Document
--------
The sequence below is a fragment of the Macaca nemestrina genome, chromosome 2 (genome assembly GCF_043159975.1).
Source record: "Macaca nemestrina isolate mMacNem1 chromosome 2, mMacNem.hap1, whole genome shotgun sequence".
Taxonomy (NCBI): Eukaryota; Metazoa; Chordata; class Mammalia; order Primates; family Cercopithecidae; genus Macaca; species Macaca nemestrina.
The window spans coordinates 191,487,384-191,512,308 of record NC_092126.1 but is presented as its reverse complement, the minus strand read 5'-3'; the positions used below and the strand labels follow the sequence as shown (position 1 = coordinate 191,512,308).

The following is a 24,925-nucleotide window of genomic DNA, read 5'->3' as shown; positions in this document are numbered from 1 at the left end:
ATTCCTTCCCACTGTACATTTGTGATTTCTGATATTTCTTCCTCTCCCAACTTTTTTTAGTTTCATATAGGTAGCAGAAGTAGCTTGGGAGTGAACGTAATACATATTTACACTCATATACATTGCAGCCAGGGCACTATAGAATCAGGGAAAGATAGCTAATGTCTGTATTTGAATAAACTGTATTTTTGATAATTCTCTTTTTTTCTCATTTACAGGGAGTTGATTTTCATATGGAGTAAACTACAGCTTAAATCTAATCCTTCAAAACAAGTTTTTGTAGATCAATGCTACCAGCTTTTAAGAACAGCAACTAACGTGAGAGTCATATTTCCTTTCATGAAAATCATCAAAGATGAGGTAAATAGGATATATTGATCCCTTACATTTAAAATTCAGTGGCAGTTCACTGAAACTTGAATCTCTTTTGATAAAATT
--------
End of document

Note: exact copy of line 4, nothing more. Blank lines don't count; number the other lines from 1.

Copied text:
The window spans coordinates 191,487,384-191,512,308 of record NC_092126.1 but is presented as its reverse complement, the minus strand read 5'-3'; the positions used below and the strand labels follow the sequence as shown (position 1 = coordinate 191,512,308).